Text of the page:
Over a trillion microorganisms live in our gut and can affect many processes and other systems in the body. Researchers from the University of Colorado Boulder have been able to show that exercise at an early age can have a huge effect on our gut microflora. A healthy gut then leads to healthier brain and metabolic activity throughout one’s life.
Exercise has been shown countless times to have many health benefits over the course of an individual’s life. It promotes better metabolic functioning, improved mental health, and physically keeps our body in shape. Now researchers have shown there appears to be a crucial period in a child’s life where exercise can positively influence one’s gut microflora. This then leads to crucial immune system developments that a child will carry with them throughout their lives.
Although gut microflora can still be influenced through healthy diet and nutrition later on in life, it was found that during child development is where it is most important. There appears to be a huge influence that exercise can have at this time in which one’s microflora is first developed. Researchers aren’t certain at exactly what age this occurs, but future research will aim to identify at what ages the plasticity of the gut microflora is at its highest.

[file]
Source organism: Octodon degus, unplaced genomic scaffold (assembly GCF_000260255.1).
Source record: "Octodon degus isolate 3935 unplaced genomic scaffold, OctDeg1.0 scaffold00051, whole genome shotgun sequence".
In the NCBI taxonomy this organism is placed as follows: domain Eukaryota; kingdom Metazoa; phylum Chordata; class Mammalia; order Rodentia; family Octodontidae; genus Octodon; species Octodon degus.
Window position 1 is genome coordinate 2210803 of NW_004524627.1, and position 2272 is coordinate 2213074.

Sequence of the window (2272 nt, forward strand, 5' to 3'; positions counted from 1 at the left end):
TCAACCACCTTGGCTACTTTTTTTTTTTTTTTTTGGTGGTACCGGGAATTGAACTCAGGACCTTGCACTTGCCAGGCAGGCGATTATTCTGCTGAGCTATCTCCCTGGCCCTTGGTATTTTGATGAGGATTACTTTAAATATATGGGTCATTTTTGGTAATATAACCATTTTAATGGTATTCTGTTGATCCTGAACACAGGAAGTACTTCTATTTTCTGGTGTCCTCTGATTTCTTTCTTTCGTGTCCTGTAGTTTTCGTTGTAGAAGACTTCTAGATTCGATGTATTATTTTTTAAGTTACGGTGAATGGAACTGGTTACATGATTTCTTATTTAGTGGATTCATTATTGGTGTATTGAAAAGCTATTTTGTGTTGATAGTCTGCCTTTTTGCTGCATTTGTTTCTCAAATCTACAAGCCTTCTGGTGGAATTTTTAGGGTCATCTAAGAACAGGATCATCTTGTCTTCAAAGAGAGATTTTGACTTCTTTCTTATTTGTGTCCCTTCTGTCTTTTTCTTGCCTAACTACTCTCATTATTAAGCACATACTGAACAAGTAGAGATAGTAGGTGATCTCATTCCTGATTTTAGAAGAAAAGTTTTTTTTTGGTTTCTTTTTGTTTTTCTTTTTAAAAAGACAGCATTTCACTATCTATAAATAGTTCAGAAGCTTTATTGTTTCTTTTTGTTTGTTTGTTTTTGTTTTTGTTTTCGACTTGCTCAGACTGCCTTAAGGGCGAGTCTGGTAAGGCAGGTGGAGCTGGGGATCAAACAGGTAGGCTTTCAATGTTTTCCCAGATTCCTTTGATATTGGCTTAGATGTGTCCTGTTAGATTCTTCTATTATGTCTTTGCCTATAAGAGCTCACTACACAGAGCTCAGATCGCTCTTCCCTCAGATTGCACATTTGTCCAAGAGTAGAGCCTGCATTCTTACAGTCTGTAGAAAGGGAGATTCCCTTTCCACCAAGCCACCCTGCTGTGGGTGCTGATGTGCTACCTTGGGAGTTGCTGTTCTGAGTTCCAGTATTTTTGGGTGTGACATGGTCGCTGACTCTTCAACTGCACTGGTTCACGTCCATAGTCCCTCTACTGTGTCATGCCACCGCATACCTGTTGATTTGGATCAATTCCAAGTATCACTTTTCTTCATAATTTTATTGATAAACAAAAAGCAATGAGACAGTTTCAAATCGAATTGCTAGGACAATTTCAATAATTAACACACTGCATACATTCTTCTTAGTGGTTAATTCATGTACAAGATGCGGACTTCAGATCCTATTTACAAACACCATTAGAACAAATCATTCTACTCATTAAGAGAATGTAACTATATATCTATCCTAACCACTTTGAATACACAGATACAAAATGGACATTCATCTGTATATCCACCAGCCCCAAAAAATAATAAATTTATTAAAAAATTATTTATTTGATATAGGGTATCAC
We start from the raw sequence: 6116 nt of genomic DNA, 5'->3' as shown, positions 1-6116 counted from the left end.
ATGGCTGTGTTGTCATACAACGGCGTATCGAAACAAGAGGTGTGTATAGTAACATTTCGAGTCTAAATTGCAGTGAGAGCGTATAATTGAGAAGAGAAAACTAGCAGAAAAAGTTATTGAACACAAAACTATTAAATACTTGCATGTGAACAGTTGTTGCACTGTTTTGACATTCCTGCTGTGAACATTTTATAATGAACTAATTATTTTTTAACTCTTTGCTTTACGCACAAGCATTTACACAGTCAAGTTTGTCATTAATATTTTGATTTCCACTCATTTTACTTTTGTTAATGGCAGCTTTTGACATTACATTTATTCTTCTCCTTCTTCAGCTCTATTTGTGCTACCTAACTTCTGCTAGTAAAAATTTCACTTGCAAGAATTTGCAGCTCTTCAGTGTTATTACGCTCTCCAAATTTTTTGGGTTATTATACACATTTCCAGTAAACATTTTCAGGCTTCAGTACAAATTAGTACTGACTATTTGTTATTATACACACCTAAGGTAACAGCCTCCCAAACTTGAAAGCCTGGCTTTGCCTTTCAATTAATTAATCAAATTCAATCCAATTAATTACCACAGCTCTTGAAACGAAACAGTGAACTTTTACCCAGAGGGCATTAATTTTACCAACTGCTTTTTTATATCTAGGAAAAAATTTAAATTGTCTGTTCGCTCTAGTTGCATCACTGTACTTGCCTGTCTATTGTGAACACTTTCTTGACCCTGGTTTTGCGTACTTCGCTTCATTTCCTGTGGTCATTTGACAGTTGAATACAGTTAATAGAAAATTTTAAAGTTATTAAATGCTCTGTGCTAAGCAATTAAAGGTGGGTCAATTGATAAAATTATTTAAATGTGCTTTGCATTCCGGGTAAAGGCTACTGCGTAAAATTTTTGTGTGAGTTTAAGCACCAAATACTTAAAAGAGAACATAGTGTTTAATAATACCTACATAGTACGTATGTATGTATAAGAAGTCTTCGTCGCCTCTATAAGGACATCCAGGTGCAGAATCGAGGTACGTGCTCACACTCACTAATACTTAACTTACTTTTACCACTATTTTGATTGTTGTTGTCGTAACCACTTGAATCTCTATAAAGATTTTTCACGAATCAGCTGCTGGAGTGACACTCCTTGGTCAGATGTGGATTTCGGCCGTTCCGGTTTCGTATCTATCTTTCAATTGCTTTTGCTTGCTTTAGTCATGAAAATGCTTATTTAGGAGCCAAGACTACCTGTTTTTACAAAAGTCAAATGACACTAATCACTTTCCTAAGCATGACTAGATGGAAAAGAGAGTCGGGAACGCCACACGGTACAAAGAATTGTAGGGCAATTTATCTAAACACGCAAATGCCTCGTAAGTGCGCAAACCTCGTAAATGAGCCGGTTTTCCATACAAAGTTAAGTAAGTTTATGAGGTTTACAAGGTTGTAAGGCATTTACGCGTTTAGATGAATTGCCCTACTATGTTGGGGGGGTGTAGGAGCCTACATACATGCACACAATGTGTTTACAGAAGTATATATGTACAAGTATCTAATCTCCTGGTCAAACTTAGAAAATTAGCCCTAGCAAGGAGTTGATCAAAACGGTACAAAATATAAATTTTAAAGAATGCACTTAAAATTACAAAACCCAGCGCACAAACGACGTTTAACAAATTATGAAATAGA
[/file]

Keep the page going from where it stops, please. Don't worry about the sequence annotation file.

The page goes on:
Agnieszka Mika, Monika Fleshner. Early life exercise may promote lasting brain and metabolic health through gut bacterial metabolites. Immunology and Cell Biology, 2015; DOI: 10.1038/icb.2015.113